Jack Straw (rebel leader)
Jack Straw (probably the same person as John Rakestraw or Rackstraw) was one of the three leaders (together with John Ball and Wat Tyler) of the Peasants' Revolt of 1381, a major event in the history of England.
Little is known of the Revolt's leaders. It has been suggested that Jack Straw may have been a preacher. Some have argued that the name was in fact a pseudonym for Wat Tyler or one of the other peasants' leaders; all of them appear to have used pseudonyms, adding to the confusion.
Several chroniclers, including Henry Knighton, mention Straw, though Knighton erroneously confuses him with Tyler. Thomas Walsingham stated that Straw was a priest and was the second-in-command of the rebels from Bury St Edmunds and Mildenhall. This story is most likely a result of confusion with a John Wrawe, an unbeneficed priest who was formerly the vicar of Ringsfield near Beccles in Suffolk, and who seems to have led the Suffolk insurgency. Walsingham also states that Straw and his followers murdered both notable local figures in Bury and, after reaching the capital, several of its Flemish residents, an accusation also made by Froissart. However, according to information in the church of St Mary in Great Baddow, in Essex, England, Jack Straw led an ill-fated crowd from the churchyard there to the risings, and he is elsewhere referred to as the leader of the men from Essex (as opposed to Tyler, who led the rebels from Kent).
Straw is generally supposed to have been executed in 1381 along with the other main figures of the Revolt. Froissart states that after Tyler's death at Smithfield, Straw (along with John Ball) was found "in an old house hidden, thinking to have stolen away", and beheaded. Walsingham gives a lengthy (and most likely invented) 'confession' in which Straw states that the insurgents' plans were to kill the king, "all landowners, bishops, monks, canons, and rectors of churches", set up their own laws, and set fire to London.
The later chronicles of Raphael Holinshed and John Stow, in addition to detailing the 'confession', repeat a story, originating in the 15th-century account of Richard Fox, that Jack Straw, alias John Tyler, was provoked into his actions by an assault perpetrated on his daughter by a tax collector.
Jack Straw in English culture
Whether Straw was a real person, a pseudonym for Tyler, or simply a result of confusion on the part of chroniclers remote from the events they were describing, he went on to become a part of the popular narrative of the revolt. Jack Straw and the other rebel leaders are introduced in John Gower's Vox Clamantis Book I Chapter XI.:783-90 The defeat of the rebels is covered in Chapter IXX. Macaulay's notes to Vox include Thomas Fuller's translation of the Chapter XI passage.
- Tom comes thereat, when called by Wat, and Simm as forward we find,
- Bet calls as quick to Gibb and to Hykk, that neither would tarry behind.
- Gibb, a good whelp of that litter, doth help mad Coll more mischief to do,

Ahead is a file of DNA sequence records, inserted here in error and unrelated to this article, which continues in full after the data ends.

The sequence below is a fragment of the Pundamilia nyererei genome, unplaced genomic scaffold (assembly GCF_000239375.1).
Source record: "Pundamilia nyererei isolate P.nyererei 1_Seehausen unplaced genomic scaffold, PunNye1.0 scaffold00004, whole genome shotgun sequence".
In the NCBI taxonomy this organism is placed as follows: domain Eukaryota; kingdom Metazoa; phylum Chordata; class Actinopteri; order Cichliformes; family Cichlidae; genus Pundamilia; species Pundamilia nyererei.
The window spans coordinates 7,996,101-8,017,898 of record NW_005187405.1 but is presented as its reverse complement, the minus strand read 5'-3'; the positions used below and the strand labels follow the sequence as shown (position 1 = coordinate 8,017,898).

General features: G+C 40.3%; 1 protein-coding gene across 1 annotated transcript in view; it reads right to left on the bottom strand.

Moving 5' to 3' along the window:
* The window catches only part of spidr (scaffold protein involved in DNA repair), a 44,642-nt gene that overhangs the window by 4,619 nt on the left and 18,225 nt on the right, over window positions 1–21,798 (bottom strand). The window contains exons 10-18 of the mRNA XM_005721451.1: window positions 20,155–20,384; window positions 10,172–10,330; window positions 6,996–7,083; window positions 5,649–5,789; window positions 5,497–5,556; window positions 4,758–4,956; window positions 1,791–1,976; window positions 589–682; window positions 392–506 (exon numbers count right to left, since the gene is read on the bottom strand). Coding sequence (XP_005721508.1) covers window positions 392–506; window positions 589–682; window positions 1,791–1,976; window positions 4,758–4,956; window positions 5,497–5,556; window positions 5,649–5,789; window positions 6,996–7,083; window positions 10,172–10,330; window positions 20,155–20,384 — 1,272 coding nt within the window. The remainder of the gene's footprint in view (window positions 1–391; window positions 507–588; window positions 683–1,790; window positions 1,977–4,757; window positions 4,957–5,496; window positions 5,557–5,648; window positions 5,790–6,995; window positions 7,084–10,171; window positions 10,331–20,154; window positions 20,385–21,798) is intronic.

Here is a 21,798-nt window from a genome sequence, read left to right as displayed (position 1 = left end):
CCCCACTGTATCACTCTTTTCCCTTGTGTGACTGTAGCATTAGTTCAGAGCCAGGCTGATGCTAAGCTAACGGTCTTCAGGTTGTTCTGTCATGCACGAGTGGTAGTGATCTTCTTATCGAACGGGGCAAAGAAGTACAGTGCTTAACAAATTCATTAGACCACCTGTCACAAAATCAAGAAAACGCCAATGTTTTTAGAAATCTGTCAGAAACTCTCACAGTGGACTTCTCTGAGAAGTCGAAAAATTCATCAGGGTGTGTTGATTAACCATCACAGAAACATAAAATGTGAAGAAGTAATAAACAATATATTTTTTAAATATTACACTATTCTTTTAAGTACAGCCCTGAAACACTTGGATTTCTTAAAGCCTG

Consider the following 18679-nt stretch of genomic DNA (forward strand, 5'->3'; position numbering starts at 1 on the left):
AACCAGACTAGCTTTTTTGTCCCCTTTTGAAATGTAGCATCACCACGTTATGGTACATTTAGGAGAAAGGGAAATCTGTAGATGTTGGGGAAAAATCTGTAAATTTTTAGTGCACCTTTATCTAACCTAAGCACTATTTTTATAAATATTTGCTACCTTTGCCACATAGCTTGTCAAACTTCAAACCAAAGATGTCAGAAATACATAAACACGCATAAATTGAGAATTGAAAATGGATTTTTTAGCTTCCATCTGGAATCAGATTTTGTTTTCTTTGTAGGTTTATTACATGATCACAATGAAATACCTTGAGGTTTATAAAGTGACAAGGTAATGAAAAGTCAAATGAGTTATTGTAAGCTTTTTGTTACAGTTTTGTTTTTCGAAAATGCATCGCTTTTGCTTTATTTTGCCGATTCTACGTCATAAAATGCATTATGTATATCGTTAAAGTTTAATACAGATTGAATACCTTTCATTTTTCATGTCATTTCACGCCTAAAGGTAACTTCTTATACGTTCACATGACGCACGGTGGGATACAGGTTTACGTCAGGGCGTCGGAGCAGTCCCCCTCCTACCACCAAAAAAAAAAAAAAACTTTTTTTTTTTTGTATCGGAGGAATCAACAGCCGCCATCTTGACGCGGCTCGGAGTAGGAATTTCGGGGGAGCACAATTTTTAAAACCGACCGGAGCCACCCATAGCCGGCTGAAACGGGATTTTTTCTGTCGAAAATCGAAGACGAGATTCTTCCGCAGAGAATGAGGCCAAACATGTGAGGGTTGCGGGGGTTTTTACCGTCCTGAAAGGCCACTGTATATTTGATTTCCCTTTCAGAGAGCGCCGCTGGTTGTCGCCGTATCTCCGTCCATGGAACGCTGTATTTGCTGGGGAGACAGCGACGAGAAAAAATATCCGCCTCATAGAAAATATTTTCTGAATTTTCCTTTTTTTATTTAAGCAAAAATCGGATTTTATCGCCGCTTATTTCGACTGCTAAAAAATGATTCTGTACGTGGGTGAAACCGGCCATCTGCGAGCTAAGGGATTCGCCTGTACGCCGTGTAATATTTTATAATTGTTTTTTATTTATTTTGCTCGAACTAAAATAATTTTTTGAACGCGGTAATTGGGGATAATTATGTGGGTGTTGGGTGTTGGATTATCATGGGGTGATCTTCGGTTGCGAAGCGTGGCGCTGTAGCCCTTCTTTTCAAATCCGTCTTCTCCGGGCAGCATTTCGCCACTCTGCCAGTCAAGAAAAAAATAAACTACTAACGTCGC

- And Will he does vow, the time is come now, he'll join in their company too.
- Davie complains, whiles Grigg gets the gains, and Hobb with them does partake,
- Lorkin aloud in the midst of the crowd conceiveth as deep is his stake.
- Hudde doth spoil whom Judde doth foil, and Tebb lends his helping hand,
- But Jack the mad patch men and houses does snatch, and kills all at his command.:xxxvii
- Certes, he Jakke Straw and his meinee
- Ne made nevere shoutes half so shrille,
- Whan that they wolden any Fleming kille.
Straw was central to an anonymous 1593 play dramatising the events of the Rising, The Life and Death of Jack Straw. In the modern era, the rather confused reporting of events was briefly satirised in Sellar and Yeatman's parody of Edwardian-era popular history, 1066 and All That, stating that the peasants revolted "in several reigns under such memorable leaders as Black Kat, Straw Hat, John Bull and What Tyler?", with objectives including "to find out [...] which of them was the Leader of the Rebellion".
Straw was commemorated in the name of a pub on the edge of Hampstead Heath, London, which closed in 2002. The Jack Straw's Castle, reputed to be the highest pub in London, took its name from a story that Straw addressed groups of rebels on the Heath from a hay wagon which became known as "Jack Straw's Castle".
- See Brie, F. W. 'Wat Tyler and Jack Straw', in The Historical Review, v.21, 81 (January, 1906). Brie states that "the Continuator of Knighton held this view [...] and that two or three ballads and several fifteenth-century chroniclers [...] speak of Jakke Straw being killed by Walworth at Smithfield [i.e. in the same manner as Wat Tyler]."
- Preest, D. (ed., transl.) The Chronica Maiora of Thomas Walsingham, 1376-1422, Boydell, 2005, p.148
- Walsingham, p.142
- The Chronicles of Froissart[permanent dead link] ed. Macaulay, transl. Bourchier, p.82
- Walsingham, pp.147-148
- Archer, I. W. 'Discourses of History in London', in Kewes, P. (ed) The Uses of History in Early Modern England, University of California Press, 2006, p.218
- G.C. Macaulay (ed.). "Introduction, Life of Gower". The Complete Works of John Gower, Vol 4 The Latin Works (PDF). p. vii–xxx.
- Steven Justice (7 October 1994). Writing and Rebellion: England in 1381. University of California Press. ISBN 978-0-520-91840-5.
- Geoffrey Chaucer, The Canterbury Tales (Penguin Classics, 2005), p. 618.
- p. 43. The names are presumably a humorous garbling of those of 15th-century rebel Jack Cade, Straw, John Ball, and Wat Tyler.
- Full Pint Issue 6 Archived 2008-11-20 at the Wayback Machine, CAMRA North London. Retrieved 21-10-08.
- O' Grady, S. Jack Straw: Diplomatic hard man (para 8), The Independent, 29-09-01.